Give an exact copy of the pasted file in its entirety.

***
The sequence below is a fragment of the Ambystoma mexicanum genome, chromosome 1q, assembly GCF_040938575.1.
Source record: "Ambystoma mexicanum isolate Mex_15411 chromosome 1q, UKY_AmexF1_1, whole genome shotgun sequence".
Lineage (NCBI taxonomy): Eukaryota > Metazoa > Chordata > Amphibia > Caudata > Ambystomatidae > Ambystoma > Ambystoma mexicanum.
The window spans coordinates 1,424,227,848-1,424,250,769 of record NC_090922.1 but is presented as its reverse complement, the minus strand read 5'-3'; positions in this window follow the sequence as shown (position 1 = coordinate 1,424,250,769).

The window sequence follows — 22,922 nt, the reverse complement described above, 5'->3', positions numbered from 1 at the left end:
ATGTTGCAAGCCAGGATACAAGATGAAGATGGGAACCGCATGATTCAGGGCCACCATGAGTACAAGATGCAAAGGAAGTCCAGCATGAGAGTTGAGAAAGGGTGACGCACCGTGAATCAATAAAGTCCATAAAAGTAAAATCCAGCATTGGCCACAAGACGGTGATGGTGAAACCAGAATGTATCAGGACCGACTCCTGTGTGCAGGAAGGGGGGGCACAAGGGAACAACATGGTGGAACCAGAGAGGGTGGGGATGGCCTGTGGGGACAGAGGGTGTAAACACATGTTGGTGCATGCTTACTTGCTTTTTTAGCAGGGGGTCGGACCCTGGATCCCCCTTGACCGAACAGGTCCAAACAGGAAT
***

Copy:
The sequence below is a fragment of the Ambystoma mexicanum genome, chromosome 1q, assembly GCF_040938575.1.
Source record: "Ambystoma mexicanum isolate Mex_15411 chromosome 1q, UKY_AmexF1_1, whole genome shotgun sequence".
Lineage (NCBI taxonomy): Eukaryota > Metazoa > Chordata > Amphibia > Caudata > Ambystomatidae > Ambystoma > Ambystoma mexicanum.
The window spans coordinates 1,424,227,848-1,424,250,769 of record NC_090922.1 but is presented as its reverse complement, the minus strand read 5'-3'; positions in this window follow the sequence as shown (position 1 = coordinate 1,424,250,769).

The window sequence follows — 22,922 nt, the reverse complement described above, 5'->3', positions numbered from 1 at the left end:
ATGTTGCAAGCCAGGATACAAGATGAAGATGGGAACCGCATGATTCAGGGCCACCATGAGTACAAGATGCAAAGGAAGTCCAGCATGAGAGTTGAGAAAGGGTGACGCACCGTGAATCAATAAAGTCCATAAAAGTAAAATCCAGCATTGGCCACAAGACGGTGATGGTGAAACCAGAATGTATCAGGACCGACTCCTGTGTGCAGGAAGGGGGGGCACAAGGGAACAACATGGTGGAACCAGAGAGGGTGGGGATGGCCTGTGGGGACAGAGGGTGTAAACACATGTTGGTGCATGCTTACTTGCTTTTTTAGCAGGGGGTCGGACCCTGGATCCCCCTTGACCGAACAGGTCCAAACAGGAAT